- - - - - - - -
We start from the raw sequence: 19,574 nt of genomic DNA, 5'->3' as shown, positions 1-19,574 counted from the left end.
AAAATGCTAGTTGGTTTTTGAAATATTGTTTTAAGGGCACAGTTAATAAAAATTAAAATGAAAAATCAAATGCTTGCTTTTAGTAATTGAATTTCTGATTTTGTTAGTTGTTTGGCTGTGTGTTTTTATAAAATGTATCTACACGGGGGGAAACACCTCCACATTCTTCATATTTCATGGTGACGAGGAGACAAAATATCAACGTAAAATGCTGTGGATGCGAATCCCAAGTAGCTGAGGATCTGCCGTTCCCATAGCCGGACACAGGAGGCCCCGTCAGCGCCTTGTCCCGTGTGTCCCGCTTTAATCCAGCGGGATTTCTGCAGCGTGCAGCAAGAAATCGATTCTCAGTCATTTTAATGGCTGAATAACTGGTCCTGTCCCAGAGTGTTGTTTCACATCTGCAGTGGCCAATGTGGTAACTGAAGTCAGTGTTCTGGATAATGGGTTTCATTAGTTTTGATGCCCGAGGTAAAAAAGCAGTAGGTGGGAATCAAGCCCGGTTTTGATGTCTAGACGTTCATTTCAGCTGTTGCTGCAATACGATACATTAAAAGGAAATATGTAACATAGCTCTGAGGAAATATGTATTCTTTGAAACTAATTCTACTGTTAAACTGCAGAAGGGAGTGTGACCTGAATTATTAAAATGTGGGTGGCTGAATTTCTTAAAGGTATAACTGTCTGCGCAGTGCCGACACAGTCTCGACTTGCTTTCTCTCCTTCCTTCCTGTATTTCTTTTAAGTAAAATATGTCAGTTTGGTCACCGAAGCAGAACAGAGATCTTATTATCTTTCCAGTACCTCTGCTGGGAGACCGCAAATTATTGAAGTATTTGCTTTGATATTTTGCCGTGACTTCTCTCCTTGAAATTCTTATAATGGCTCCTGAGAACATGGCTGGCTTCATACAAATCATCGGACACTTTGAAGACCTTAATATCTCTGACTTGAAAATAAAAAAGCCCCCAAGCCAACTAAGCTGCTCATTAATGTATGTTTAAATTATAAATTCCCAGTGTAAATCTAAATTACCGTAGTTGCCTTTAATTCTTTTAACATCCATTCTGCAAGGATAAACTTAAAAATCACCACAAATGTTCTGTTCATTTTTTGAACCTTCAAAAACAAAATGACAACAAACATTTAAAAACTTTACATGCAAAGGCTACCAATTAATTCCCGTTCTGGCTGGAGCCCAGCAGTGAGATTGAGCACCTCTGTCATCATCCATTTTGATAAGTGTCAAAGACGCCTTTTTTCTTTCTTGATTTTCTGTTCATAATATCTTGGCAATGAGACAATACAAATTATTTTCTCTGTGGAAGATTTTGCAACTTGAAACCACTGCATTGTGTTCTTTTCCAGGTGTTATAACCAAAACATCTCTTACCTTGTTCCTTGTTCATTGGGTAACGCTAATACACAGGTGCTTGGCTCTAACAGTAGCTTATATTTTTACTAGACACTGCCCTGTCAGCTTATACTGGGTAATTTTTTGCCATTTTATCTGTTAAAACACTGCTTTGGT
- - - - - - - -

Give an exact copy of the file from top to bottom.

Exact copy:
We start from the raw sequence: 19,574 nt of genomic DNA, 5'->3' as shown, positions 1-19,574 counted from the left end.
AAAATGCTAGTTGGTTTTTGAAATATTGTTTTAAGGGCACAGTTAATAAAAATTAAAATGAAAAATCAAATGCTTGCTTTTAGTAATTGAATTTCTGATTTTGTTAGTTGTTTGGCTGTGTGTTTTTATAAAATGTATCTACACGGGGGGAAACACCTCCACATTCTTCATATTTCATGGTGACGAGGAGACAAAATATCAACGTAAAATGCTGTGGATGCGAATCCCAAGTAGCTGAGGATCTGCCGTTCCCATAGCCGGACACAGGAGGCCCCGTCAGCGCCTTGTCCCGTGTGTCCCGCTTTAATCCAGCGGGATTTCTGCAGCGTGCAGCAAGAAATCGATTCTCAGTCATTTTAATGGCTGAATAACTGGTCCTGTCCCAGAGTGTTGTTTCACATCTGCAGTGGCCAATGTGGTAACTGAAGTCAGTGTTCTGGATAATGGGTTTCATTAGTTTTGATGCCCGAGGTAAAAAAGCAGTAGGTGGGAATCAAGCCCGGTTTTGATGTCTAGACGTTCATTTCAGCTGTTGCTGCAATACGATACATTAAAAGGAAATATGTAACATAGCTCTGAGGAAATATGTATTCTTTGAAACTAATTCTACTGTTAAACTGCAGAAGGGAGTGTGACCTGAATTATTAAAATGTGGGTGGCTGAATTTCTTAAAGGTATAACTGTCTGCGCAGTGCCGACACAGTCTCGACTTGCTTTCTCTCCTTCCTTCCTGTATTTCTTTTAAGTAAAATATGTCAGTTTGGTCACCGAAGCAGAACAGAGATCTTATTATCTTTCCAGTACCTCTGCTGGGAGACCGCAAATTATTGAAGTATTTGCTTTGATATTTTGCCGTGACTTCTCTCCTTGAAATTCTTATAATGGCTCCTGAGAACATGGCTGGCTTCATACAAATCATCGGACACTTTGAAGACCTTAATATCTCTGACTTGAAAATAAAAAAGCCCCCAAGCCAACTAAGCTGCTCATTAATGTATGTTTAAATTATAAATTCCCAGTGTAAATCTAAATTACCGTAGTTGCCTTTAATTCTTTTAACATCCATTCTGCAAGGATAAACTTAAAAATCACCACAAATGTTCTGTTCATTTTTTGAACCTTCAAAAACAAAATGACAACAAACATTTAAAAACTTTACATGCAAAGGCTACCAATTAATTCCCGTTCTGGCTGGAGCCCAGCAGTGAGATTGAGCACCTCTGTCATCATCCATTTTGATAAGTGTCAAAGACGCCTTTTTTCTTTCTTGATTTTCTGTTCATAATATCTTGGCAATGAGACAATACAAATTATTTTCTCTGTGGAAGATTTTGCAACTTGAAACCACTGCATTGTGTTCTTTTCCAGGTGTTATAACCAAAACATCTCTTACCTTGTTCCTTGTTCATTGGGTAACGCTAATACACAGGTGCTTGGCTCTAACAGTAGCTTATATTTTTACTAGACACTGCCCTGTCAGCTTATACTGGGTAATTTTTTGCCATTTTATCTGTTAAAACACTGCTTTGGT